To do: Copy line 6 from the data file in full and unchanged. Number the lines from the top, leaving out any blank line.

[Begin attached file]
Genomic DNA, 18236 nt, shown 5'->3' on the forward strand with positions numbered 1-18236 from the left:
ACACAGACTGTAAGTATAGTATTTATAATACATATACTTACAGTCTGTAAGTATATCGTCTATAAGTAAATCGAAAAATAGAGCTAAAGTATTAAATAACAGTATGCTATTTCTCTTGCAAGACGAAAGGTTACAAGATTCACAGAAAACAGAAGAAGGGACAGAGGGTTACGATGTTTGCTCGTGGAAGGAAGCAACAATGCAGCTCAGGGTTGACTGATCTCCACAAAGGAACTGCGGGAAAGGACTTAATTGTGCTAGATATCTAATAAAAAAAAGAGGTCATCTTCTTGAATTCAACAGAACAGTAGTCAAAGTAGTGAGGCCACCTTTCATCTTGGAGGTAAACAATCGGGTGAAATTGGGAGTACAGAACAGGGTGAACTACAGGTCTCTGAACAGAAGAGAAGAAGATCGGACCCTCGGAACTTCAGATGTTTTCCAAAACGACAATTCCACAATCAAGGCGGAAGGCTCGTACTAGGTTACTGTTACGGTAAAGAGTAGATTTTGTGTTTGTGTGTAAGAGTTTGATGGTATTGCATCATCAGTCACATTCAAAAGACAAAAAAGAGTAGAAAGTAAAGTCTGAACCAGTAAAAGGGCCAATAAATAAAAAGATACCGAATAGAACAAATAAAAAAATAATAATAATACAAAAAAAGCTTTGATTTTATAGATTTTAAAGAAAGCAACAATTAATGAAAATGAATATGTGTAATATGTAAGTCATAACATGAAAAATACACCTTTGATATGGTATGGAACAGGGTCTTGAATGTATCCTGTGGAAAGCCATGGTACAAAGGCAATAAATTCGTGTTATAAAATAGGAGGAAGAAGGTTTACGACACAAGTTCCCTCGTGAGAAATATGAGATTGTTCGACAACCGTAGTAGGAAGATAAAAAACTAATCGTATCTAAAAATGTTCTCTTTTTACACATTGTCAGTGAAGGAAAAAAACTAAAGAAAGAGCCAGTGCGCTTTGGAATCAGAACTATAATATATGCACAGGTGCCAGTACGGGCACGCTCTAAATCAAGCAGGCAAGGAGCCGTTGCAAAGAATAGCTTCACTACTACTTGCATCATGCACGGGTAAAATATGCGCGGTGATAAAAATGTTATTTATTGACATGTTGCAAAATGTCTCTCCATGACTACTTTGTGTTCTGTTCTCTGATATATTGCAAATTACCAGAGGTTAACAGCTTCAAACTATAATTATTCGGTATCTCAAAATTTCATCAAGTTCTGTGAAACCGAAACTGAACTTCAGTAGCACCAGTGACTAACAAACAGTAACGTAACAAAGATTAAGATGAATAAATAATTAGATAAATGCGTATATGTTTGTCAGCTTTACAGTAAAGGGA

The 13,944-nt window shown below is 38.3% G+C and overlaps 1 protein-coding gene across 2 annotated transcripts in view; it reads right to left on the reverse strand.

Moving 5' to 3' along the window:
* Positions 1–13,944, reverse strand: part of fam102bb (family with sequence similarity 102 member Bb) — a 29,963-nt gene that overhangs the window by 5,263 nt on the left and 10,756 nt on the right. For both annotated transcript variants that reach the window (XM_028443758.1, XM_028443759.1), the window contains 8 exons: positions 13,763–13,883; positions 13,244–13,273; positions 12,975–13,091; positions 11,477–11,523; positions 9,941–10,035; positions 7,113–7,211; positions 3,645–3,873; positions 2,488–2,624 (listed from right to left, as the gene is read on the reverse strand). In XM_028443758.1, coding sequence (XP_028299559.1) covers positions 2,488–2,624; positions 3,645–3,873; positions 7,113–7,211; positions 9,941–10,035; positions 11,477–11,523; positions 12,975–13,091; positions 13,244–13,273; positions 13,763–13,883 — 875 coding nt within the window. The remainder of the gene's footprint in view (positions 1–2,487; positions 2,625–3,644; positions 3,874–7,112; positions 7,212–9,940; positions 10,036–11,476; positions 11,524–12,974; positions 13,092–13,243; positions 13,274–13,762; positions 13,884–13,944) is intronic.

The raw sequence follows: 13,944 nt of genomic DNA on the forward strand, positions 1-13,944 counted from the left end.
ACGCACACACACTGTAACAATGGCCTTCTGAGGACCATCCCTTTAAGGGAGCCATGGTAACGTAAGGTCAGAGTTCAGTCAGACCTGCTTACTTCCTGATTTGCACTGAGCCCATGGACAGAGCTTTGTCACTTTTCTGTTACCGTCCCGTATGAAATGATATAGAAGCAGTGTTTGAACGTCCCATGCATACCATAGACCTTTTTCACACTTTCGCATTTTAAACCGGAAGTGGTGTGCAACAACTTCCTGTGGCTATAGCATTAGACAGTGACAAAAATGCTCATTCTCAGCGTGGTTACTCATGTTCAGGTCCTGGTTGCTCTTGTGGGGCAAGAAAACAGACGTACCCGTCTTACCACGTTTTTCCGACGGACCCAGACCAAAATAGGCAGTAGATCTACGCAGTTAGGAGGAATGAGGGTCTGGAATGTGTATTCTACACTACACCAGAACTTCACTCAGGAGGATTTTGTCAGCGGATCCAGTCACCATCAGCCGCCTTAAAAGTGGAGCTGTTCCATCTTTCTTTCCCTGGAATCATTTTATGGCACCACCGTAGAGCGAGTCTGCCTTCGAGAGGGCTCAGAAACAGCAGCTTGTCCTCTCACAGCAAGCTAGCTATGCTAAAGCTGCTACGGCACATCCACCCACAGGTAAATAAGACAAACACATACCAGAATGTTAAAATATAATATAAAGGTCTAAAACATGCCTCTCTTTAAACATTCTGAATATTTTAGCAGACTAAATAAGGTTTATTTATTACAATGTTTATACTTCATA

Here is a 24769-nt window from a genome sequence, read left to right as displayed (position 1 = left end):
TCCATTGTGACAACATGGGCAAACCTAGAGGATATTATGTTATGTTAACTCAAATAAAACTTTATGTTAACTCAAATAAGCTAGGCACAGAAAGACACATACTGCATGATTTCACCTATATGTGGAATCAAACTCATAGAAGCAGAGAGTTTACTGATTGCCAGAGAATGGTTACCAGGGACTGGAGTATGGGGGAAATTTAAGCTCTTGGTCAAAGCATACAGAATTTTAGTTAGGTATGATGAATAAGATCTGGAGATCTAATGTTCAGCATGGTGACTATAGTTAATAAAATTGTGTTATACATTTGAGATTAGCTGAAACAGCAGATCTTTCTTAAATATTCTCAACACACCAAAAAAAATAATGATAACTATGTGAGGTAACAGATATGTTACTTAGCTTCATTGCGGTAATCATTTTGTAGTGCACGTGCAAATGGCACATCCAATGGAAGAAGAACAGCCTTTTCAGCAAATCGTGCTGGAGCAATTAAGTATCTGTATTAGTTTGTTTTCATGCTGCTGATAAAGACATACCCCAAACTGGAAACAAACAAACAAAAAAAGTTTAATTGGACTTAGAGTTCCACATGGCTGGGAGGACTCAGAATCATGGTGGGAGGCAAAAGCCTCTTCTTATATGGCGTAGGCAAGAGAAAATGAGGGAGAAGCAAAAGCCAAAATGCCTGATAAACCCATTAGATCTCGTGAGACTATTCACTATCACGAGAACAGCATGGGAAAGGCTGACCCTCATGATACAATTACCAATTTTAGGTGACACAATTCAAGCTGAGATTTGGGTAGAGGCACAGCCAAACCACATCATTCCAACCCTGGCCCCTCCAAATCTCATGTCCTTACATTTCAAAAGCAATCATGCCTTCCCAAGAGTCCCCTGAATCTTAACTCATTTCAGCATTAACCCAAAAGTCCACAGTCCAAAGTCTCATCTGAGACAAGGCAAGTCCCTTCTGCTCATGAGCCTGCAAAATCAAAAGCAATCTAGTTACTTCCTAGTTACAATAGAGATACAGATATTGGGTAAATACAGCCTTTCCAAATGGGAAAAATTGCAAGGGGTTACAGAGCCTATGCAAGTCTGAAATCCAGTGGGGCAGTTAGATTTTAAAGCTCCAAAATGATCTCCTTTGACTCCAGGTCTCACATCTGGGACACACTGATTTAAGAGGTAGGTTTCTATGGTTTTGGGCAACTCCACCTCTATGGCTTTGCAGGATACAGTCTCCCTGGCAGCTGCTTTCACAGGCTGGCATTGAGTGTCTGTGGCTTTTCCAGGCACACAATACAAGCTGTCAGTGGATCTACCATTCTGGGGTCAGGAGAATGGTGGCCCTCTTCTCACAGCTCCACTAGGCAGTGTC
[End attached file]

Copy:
The raw sequence follows: 13,944 nt of genomic DNA on the forward strand, positions 1-13,944 counted from the left end.